Antibodies to infliximab (ATIs) have been associated with loss of clinical response and lower serum infliximab (IFX) levels in some studies of patients with inflammatory bowel disease (IBD). Lower drug levels can mean less effect ont eh disease. It is clinically useful to be able to assess and predict diminishing response. A recent meta-analysis concluded that the presence of ATIs is associated with a significantly higher risk of loss of clinical response to IFX and lower serum IFX levels in patients with IBD. However, most studies were flawed in that published studies on this topic lack uniform reporting of outcomes and high risk of bias was present in all the included studies.
Similar conclusions are reached by reviews that look at this question and are likewise limited in the same way. For example, a recent paper outlines why antibodies to infliximab (ATI) cannot be used as a surrogate marker for immunogenicity,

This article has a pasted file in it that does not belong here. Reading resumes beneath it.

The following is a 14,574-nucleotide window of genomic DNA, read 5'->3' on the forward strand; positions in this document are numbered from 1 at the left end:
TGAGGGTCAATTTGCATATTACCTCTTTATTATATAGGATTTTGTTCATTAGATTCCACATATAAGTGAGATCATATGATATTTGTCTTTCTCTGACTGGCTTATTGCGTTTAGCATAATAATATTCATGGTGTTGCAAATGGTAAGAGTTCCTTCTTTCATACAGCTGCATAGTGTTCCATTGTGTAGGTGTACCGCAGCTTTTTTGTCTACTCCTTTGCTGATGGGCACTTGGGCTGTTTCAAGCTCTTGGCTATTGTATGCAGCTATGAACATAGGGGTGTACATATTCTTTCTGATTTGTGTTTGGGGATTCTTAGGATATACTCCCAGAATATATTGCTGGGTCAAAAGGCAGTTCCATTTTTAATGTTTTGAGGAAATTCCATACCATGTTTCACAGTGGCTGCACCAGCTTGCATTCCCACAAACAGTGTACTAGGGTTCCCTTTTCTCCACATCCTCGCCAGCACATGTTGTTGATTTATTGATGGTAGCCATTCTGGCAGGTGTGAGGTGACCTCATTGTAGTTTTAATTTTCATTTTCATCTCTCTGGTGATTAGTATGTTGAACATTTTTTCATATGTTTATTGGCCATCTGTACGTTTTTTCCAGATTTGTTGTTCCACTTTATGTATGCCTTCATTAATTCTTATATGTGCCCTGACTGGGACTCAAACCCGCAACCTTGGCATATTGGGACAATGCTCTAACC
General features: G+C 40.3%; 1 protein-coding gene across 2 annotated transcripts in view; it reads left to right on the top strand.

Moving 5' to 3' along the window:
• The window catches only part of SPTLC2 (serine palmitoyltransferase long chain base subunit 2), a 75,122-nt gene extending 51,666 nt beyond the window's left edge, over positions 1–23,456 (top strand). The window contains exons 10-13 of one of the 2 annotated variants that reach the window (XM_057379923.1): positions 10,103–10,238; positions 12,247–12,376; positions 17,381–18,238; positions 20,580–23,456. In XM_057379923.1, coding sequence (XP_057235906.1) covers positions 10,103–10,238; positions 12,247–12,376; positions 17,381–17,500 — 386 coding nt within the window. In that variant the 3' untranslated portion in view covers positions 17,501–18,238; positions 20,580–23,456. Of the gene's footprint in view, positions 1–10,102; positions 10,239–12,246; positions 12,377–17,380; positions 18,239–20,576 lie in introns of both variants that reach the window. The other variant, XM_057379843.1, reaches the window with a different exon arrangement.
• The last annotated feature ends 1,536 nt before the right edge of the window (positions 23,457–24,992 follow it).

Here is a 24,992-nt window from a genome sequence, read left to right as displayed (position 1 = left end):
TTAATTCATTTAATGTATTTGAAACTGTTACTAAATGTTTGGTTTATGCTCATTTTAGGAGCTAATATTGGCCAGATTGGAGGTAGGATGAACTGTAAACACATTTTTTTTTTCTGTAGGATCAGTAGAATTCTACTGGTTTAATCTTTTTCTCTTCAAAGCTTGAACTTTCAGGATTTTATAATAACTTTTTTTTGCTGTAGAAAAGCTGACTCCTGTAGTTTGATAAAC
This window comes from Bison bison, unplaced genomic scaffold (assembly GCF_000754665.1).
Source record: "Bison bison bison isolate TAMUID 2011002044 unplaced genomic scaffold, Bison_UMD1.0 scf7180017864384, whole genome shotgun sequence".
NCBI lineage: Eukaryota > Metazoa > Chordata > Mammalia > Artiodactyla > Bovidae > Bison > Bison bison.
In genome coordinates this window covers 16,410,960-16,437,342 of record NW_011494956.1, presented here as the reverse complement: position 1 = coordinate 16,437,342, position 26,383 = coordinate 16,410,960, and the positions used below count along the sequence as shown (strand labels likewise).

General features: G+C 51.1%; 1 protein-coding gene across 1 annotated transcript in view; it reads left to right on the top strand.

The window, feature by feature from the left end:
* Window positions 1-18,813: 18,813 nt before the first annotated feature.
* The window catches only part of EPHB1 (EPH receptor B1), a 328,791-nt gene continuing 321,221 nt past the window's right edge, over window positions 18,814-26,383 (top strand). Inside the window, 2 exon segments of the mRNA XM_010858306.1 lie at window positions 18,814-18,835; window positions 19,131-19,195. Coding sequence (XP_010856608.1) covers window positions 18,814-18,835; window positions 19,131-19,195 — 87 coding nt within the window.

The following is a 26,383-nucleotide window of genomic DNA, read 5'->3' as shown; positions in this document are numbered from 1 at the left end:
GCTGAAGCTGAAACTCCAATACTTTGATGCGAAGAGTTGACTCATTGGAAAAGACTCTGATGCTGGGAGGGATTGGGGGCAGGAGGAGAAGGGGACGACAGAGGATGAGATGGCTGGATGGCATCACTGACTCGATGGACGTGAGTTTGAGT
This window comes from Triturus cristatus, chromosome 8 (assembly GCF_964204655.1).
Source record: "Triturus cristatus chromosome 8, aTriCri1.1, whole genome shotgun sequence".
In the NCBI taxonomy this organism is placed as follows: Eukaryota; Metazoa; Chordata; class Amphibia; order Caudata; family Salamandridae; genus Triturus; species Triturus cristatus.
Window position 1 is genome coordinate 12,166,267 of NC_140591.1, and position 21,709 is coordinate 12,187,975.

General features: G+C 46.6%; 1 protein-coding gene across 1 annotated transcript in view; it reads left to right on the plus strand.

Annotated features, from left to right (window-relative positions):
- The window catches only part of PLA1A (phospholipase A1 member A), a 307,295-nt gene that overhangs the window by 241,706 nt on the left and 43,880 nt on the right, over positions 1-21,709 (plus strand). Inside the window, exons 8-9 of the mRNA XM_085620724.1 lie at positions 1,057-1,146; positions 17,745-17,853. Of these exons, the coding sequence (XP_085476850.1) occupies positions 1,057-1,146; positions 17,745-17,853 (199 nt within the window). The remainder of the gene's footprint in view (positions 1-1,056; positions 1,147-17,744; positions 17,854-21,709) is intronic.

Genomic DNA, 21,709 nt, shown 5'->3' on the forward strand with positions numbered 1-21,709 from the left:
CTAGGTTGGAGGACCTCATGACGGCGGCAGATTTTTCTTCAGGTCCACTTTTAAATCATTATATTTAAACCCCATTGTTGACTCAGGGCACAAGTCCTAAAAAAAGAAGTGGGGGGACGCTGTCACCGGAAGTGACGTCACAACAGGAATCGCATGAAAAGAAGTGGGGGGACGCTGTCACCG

or to predict clinical outcome or safety. This is because up to half of patients still need dose adjustment for recurrent symptoms and 20% of patients lose response, even when treatment is optimised to avoid ATI through scheduled maintenance therapy or concomitant immunomodulators. The effects of ATI is, therefore, diluted statistically in these studies.
Thus far many questions persist about how useful ATI testing can be. Measurement of serum antibodies to infliximab has not received clearance by the FDA andthere is not sufficient peer-reviewed scientific literature that demonstrates that the procedure is effective.
For Professional version see here